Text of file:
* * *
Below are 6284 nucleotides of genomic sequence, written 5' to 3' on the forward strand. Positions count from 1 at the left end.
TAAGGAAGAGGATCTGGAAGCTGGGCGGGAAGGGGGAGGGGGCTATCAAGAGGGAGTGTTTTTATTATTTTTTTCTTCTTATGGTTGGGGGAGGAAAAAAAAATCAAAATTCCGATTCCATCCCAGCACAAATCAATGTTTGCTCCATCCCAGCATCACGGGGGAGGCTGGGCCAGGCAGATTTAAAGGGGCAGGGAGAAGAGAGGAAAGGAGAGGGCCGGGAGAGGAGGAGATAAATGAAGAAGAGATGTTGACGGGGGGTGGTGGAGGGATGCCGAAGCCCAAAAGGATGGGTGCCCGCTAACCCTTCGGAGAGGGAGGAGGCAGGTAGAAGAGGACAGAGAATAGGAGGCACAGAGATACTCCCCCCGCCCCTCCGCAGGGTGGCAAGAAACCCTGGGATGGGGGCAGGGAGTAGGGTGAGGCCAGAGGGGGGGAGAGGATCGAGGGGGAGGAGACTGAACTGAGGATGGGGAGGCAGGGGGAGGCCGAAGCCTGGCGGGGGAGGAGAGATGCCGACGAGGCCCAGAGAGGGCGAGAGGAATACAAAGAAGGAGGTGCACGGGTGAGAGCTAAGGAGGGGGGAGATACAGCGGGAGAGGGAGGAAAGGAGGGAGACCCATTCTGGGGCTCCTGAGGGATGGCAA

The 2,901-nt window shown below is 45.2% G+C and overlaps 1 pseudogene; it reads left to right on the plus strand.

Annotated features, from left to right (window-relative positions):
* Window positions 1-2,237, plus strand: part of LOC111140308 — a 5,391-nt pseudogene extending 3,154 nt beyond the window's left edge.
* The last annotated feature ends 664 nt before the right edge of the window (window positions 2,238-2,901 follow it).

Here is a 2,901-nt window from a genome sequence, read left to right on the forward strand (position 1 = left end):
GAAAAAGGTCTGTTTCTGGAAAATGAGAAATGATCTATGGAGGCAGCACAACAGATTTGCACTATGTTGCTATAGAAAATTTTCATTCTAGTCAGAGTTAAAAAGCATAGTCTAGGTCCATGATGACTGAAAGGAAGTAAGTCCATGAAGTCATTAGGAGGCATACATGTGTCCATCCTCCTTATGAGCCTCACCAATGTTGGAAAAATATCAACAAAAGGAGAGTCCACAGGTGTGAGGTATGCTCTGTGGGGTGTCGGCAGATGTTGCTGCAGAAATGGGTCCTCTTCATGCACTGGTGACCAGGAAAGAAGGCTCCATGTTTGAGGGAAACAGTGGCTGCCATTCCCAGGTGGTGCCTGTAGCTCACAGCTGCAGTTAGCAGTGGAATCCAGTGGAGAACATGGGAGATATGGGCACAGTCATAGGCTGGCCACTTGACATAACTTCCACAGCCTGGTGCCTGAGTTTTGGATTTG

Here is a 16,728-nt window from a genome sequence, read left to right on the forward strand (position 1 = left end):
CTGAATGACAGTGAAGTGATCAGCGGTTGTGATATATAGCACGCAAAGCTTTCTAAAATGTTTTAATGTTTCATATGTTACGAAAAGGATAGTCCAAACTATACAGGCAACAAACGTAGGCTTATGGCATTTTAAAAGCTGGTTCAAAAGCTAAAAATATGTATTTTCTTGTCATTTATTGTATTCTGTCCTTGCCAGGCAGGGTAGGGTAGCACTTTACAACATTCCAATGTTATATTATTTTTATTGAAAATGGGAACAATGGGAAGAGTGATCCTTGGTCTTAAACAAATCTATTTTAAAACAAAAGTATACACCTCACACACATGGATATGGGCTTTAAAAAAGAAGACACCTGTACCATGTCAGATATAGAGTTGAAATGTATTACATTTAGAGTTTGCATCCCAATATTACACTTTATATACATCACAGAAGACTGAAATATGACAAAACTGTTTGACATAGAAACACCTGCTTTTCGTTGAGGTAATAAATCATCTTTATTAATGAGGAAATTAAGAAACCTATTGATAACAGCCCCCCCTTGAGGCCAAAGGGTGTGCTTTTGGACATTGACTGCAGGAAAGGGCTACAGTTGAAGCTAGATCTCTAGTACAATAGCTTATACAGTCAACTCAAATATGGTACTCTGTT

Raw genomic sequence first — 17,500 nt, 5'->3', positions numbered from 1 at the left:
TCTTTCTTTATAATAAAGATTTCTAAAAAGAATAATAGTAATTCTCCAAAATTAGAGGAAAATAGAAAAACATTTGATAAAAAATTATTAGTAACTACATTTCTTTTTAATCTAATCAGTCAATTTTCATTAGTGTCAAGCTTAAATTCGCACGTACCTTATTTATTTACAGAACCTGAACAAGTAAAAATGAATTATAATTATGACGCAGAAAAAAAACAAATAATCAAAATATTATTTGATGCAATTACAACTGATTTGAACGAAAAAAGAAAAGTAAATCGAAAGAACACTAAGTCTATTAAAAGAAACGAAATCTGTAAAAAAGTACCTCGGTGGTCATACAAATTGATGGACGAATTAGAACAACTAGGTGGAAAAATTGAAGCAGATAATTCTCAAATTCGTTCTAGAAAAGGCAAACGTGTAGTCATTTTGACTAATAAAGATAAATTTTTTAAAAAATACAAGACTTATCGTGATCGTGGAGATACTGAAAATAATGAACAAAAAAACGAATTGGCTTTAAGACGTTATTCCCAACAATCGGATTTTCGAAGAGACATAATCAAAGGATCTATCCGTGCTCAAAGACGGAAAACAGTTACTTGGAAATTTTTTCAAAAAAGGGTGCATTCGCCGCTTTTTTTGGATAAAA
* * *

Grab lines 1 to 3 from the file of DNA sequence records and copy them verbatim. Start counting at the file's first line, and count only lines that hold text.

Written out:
Below are 6284 nucleotides of genomic sequence, written 5' to 3' on the forward strand. Positions count from 1 at the left end.
TAAGGAAGAGGATCTGGAAGCTGGGCGGGAAGGGGGAGGGGGCTATCAAGAGGGAGTGTTTTTATTATTTTTTTCTTCTTATGGTTGGGGGAGGAAAAAAAAATCAAAATTCCGATTCCATCCCAGCACAAATCAATGTTTGCTCCATCCCAGCATCACGGGGGAGGCTGGGCCAGGCAGATTTAAAGGGGCAGGGAGAAGAGAGGAAAGGAGAGGGCCGGGAGAGGAGGAGATAAATGAAGAAGAGATGTTGACGGGGGGTGGTGGAGGGATGCCGAAGCCCAAAAGGATGGGTGCCCGCTAACCCTTCGGAGAGGGAGGAGGCAGGTAGAAGAGGACAGAGAATAGGAGGCACAGAGATACTCCCCCCGCCCCTCCGCAGGGTGGCAAGAAACCCTGGGATGGGGGCAGGGAGTAGGGTGAGGCCAGAGGGGGGGAGAGGATCGAGGGGGAGGAGACTGAACTGAGGATGGGGAGGCAGGGGGAGGCCGAAGCCTGGCGGGGGAGGAGAGATGCCGACGAGGCCCAGAGAGGGCGAGAGGAATACAAAGAAGGAGGTGCACGGGTGAGAGCTAAGGAGGGGGGAGATACAGCGGGAGAGGGAGGAAAGGAGGGAGACCCATTCTGGGGCTCCTGAGGGATGGCAA

The 2,901-nt window shown below is 45.2% G+C and overlaps 1 pseudogene; it reads left to right on the plus strand.